Updated on May 9th, 2018 at 07:45 pm

A Germantown DUI lawyer explains making the decision to testify in your DUI trial

If you are facing a DUI trial, you will have to consider whether or not you should testify. With the help of an experienced Germantown DUI lawyer, you should weigh the pros and cons of testifying. On one hand, you have the constitutional right not to testify. If you do, that will open the door for the prosecutor to cross-examine you. This is a huge reason why it’s not always best for you to testify.

On the flip side, it might be beneficial if the jury hears directly from you. The judge presiding over the trial will instruct the jury that you are to be presumed innocent until proven guilty. Thus, the jury may not come to any unfavorable conclusions just because you failed to testify. However, more often than not, jurors disregard this instruction and draw negative inferences from your unwillingness to testify.

Jurors will want to hear from you because they want a direct and convincing explanation from you on issues such as why police officers claimed to have observed signs of intoxication or why breathalyzer or blood-alcohol test results were above the legal limit. At a DUI trial, you are also usually the only witness who can testify as to all the events and circumstances that occurred around and at the time of your arrest. Many times, you will be the only witness available for the defense.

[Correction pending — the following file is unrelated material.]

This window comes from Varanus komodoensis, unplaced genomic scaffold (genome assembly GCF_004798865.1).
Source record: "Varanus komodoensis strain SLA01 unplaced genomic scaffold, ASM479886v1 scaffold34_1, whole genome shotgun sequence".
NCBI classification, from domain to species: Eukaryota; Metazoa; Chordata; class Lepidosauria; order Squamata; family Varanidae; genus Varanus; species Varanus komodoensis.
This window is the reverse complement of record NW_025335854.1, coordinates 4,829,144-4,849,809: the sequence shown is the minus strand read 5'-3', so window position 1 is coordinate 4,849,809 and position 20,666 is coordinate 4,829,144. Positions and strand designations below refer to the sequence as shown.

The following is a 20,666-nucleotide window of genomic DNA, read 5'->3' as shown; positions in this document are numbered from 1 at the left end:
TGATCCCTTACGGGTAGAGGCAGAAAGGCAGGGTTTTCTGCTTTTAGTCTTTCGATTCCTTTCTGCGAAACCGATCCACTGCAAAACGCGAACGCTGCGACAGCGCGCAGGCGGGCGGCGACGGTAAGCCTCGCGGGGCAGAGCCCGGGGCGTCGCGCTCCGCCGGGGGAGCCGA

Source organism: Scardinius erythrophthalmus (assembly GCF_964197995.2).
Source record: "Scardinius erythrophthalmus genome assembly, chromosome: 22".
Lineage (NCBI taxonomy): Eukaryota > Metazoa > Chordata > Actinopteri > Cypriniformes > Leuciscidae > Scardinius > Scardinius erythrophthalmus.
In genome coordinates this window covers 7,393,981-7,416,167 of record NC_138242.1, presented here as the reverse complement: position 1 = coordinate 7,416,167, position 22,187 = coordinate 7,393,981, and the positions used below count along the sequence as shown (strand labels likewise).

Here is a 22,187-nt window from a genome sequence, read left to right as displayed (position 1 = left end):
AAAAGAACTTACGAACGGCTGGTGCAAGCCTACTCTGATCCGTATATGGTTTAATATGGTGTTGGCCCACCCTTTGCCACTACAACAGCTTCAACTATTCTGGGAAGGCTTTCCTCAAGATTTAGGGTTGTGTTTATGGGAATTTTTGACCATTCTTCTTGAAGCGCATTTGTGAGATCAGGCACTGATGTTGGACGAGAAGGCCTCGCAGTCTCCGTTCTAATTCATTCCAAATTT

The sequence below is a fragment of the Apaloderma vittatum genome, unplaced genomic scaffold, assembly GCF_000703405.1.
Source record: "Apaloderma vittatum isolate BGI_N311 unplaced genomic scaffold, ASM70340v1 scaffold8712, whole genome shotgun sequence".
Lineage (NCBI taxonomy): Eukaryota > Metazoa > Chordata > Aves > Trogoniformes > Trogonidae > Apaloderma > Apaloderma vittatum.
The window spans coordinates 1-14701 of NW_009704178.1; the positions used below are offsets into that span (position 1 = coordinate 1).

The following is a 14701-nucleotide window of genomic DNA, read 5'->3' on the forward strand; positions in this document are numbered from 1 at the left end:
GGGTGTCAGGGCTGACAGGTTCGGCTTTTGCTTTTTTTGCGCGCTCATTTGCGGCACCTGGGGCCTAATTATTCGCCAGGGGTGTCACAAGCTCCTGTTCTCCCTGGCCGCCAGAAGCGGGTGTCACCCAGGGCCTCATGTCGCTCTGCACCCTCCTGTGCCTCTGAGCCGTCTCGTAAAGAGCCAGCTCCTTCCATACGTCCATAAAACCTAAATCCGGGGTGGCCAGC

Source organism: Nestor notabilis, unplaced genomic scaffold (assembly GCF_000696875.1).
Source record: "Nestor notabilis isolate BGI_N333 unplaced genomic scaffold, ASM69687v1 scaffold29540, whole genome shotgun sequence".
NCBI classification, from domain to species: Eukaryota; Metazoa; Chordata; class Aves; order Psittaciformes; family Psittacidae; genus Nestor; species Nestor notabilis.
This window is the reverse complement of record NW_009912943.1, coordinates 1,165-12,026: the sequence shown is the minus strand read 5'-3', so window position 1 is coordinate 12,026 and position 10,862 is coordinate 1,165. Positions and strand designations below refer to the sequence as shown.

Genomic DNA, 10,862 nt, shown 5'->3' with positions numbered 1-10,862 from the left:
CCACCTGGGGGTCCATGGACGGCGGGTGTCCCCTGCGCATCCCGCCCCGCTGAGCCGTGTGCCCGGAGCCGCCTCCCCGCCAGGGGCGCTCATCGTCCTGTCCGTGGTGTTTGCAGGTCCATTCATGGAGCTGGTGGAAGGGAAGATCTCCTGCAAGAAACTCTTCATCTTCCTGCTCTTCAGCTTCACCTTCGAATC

You should also keep in mind that deciding whether or not to testify can affect other aspects of your case. In some jurisdictions, the defense attorney is not allowed to make an opening statement if the defense is not planning on presenting any evidence. Often, the only evidence will be the defendant’s testimony. This means that your case will usually come down to your word against the word of the police officer or your word against the breathalyzer machine or blood-alcohol test.

You may need to have expert witnesses at your DUI trial if you testify about your alcohol consumption. An expert will explain to the jury the meaning of your testimony. For example, if you testify that you drank four beers in three hours, and the breath-alcohol concentration (BrAC) level reads 0.15, an expert can explain to the jury that your pattern of beer consumption would indicate a result below the legal limit. Without the expert testimony, a jury might just conclude that drinking four beers in three hours can produce a 0.15 BrAC.

Making the decision to testify at your DUI trial can have huge consequences on your entire case. If you would like to speak to an experienced Germantown DUI lawyer, fill out the form on this page to contact the law offices of Vanden Heuvel & Dineen, S.C., for a free initial consultation.